A few years ago, Poultry World published The Triumph of Science. Written by the late Thomas E Whittle of the Scottish Agricultural College, it surveyed the history of 20th century poultry production. Philip Clarke revisits key events.
First half of the century – layers
The exact start date of “modern” poultry production is hard to pinpoint.
Before the First World War, keeping poultry was never much more than a cottage industry, providing meat and eggs for the kitchen table. But, post-1918, the sector became something of a “haven for ex- servicemen”.
“After the war, many ex-servicemen had no job to go to. Those who had an aptitude for it were encouraged to go into agriculture,” wrote Thomas Whittle. “They were offered special training courses and financial assistance, quite often in poultry production since the capital requirement was relatively small.”
Many started out on County Council smallholdings, and 1,000 layer breeders were deemed sufficient to provide a living for a man, wife and child. Bird accommodation was invariably “self-build”, while feed was “home mix”. Daily “trap nesting” was the norm, with stock cockerels bought in annually from established breeders. Many would have had their own oil-heated incubators, including the Gloucester, the Glevum and the Hearson.
Later models, holding up to 6,000 eggs, used hot water heating systems. Chicks were brooded indoors for six weeks, then moved outside to a rearing range, with slatted night arks holding up to 40 pullets.
Cockerels were removed at 16 weeks and sold for table consumption – at least that was the common practice until the 1930s, when vent sexing was introduced from Japan, after which male chicks could be culled at day-old.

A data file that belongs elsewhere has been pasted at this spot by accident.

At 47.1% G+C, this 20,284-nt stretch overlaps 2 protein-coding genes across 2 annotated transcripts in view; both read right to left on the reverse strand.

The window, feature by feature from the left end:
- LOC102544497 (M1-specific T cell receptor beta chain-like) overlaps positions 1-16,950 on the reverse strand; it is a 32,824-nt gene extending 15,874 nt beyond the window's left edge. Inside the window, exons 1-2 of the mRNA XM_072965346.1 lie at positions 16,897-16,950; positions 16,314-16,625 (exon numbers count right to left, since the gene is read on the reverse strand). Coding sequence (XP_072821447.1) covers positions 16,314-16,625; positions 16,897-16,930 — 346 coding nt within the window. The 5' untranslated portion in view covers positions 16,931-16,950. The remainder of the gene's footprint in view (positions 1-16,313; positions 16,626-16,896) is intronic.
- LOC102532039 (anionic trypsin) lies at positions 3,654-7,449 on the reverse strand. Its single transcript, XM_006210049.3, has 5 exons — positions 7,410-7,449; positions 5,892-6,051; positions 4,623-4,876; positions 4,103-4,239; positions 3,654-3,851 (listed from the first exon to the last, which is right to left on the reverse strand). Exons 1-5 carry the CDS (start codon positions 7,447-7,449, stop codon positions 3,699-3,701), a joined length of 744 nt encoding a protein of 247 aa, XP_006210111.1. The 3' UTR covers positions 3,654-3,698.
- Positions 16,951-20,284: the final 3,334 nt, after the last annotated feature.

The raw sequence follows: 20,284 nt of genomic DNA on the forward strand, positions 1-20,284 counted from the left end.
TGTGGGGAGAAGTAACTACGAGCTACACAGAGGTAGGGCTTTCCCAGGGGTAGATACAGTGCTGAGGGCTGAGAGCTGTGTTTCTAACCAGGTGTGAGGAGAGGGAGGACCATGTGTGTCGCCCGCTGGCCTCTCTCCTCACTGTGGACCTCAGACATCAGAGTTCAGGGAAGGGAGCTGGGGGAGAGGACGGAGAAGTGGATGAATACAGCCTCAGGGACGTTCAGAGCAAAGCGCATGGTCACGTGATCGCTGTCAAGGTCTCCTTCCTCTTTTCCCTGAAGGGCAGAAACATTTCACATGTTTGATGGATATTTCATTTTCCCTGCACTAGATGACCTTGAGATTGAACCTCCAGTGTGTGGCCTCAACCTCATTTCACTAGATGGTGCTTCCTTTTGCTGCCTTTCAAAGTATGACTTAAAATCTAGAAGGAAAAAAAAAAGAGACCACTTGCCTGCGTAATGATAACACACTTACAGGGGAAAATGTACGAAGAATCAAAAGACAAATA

At about this time, a number of Utility Poultry Societies were set up, to help with egg marketing and technological improvement. This led to the introduction of numerous competitive laying trials, including ones at Harper Adams Agricultural College and the Lancashire International Laying trial.
Birds achieving more than 200 eggs over 48 weeks (336 days) were issued with a certified copper ring, and regular winners included the likes of Tom Barron, Joe Rainford and Jack Wrennal. “Given that these birds were essentially free range, without any artificial lighting or modern nutrition, these records are impressive,” wrote Mr Whittle.
But the emergence of a more commercial poultry sector, with over 60 million layers on UK farms in the 1930s, was not without its challenges. Disease was a growing threat, primarily in the form of coccidiosis and Fowl Paralysis – later known as Marek’s disease.
Marek’s disease was dealt with by culling infected breed stock and only breeding from second or third year birds.
With the onset of the Second World War the government prioritised using grain to feed people, rather than intensive livestock. As a result the poultry population plummeted.
Post-war period – layers
The development of the egg sector got back on track again in 1947, with the launch of the Accredited Breeding Scheme.